“They came from Nazareth for the census. My father told them the most private place for her to give birth would be under the house, where our animals stay. I didn’t dare ask my uncle if the stories were true. His eyes danced whenever we talked but he also seemed sad and older than I remembered. Even large with child, Mary is beautiful. She glows from inside but she holds her back, like women do when their child weighs them down. If he’d put her away, I would have taken her to be my wife.” Iddo looks dreamy. The boy has it bad for this girl.
“You’d better watch yourself,” I nudge him. “Your Rachel won’t be happy if she finds out. How’s the wedding plans coming along?”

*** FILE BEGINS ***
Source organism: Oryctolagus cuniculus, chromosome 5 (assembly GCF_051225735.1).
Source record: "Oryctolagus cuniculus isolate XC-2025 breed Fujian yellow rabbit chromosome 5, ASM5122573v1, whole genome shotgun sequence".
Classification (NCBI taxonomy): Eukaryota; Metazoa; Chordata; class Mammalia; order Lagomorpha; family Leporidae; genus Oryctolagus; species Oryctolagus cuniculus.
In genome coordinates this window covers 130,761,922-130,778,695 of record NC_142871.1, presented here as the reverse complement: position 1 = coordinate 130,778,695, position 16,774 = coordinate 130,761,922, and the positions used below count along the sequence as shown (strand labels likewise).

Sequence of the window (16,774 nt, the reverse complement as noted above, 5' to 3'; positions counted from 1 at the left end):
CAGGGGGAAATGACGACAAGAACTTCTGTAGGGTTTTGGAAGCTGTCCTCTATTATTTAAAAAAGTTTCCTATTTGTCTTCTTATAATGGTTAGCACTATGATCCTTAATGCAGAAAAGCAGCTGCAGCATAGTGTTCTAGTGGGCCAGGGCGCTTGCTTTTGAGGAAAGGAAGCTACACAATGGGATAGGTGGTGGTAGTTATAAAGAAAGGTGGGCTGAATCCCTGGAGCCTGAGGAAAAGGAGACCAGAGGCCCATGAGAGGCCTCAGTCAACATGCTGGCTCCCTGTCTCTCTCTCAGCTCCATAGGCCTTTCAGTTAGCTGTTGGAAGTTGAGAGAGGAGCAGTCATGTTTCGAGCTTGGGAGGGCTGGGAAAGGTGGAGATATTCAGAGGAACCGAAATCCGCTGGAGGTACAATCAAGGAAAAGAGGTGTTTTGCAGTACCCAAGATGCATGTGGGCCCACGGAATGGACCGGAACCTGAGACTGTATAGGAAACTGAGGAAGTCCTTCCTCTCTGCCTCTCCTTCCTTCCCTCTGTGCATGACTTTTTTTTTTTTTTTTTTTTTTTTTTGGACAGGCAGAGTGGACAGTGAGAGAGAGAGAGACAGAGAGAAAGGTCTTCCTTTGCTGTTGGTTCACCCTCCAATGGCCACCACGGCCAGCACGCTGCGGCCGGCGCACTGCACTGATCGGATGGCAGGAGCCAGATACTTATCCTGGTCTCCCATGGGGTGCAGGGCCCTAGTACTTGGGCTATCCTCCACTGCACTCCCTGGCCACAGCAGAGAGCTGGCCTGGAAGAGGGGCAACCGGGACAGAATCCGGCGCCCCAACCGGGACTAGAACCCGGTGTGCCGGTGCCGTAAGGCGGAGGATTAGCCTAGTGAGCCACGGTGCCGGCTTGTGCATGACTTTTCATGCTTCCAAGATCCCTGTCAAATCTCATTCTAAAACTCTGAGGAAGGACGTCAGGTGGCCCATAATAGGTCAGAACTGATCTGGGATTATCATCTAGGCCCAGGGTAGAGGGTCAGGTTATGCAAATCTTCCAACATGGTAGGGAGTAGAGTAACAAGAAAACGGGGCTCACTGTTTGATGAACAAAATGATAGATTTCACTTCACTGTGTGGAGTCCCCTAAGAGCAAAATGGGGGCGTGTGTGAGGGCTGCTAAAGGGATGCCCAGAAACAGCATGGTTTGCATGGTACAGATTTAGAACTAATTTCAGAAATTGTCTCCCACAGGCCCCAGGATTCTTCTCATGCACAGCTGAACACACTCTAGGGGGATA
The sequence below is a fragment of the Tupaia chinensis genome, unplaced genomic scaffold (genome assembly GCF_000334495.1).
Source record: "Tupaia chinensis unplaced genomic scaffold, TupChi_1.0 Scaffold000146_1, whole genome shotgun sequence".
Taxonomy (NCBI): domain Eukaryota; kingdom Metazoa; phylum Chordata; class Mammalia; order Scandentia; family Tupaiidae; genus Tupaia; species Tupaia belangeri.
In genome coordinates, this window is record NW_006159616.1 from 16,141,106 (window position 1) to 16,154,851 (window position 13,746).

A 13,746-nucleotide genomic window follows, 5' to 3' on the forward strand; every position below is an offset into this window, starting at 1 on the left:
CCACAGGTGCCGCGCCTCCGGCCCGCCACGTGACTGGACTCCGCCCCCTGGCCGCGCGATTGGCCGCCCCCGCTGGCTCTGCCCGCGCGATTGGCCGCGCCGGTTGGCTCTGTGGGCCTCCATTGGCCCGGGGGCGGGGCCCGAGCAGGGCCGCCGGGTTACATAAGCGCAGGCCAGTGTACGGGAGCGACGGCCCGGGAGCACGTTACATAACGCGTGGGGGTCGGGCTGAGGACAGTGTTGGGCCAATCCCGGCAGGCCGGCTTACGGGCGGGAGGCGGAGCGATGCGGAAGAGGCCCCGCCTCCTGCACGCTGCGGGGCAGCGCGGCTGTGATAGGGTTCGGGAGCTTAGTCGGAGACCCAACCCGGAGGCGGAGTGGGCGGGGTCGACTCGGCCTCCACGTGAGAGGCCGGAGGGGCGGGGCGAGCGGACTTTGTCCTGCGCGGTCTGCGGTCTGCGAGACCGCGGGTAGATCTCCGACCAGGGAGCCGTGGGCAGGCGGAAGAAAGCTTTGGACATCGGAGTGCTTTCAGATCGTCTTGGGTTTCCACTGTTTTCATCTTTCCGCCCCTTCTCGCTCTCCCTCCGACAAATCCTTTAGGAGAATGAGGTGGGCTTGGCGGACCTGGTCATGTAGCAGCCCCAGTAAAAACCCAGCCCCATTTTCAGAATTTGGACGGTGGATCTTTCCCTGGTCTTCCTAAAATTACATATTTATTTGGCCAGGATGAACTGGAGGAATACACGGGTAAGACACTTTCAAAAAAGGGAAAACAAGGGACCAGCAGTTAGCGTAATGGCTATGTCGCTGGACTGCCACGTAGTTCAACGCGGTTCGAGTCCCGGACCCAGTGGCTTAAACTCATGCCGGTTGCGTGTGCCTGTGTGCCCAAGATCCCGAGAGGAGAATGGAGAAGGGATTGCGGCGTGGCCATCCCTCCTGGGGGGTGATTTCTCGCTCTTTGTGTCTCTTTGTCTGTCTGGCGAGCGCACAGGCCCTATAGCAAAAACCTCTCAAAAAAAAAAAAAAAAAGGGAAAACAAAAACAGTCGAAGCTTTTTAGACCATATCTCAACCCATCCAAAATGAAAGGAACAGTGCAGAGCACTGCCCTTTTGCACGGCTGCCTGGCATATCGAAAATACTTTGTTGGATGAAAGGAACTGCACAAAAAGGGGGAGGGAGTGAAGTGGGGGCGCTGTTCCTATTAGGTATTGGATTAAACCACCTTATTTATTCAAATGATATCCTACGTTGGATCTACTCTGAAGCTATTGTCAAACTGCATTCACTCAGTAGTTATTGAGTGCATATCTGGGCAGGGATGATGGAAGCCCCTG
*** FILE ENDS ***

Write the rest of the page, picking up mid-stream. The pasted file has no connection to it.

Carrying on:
“We’ve paid her dowry. A month from now we’ll become one,” he says, the look on his face, so eager, so full of a passion ready to be let loose. But he has no idea how marriage will try his patient soul, especially when the babies come. I am looking forward to teaching my boy the ways of sheep but that’s a long way off. Sheep at night are better than a wailing babe.
All of a sudden, the red light that floods the world just before the sun tops the horizon spreads through the fields. “What’s that?” I ask.
Iddo shrugs. I’ll never forget the look of terror, of awe on his face.
The light spreads like flood waters over a dry plain. I see no sun. I grab my staff to defend the sheep and my heart pounds. I blink. My bowels loosen. Is this what the pillar of fire that lead our people looks like? A man glowing like the sun as it tops the horizon, stands next to us as if he wants us continue our gossip. His eyes, his face, his lips are joy. And a sense of victory. He looks like he’s beaten the champion gladiator. His joy is the hardest to behold. I drop my staff. I cover my face with my hands. I smell the grime from rubbing my sheep’s back.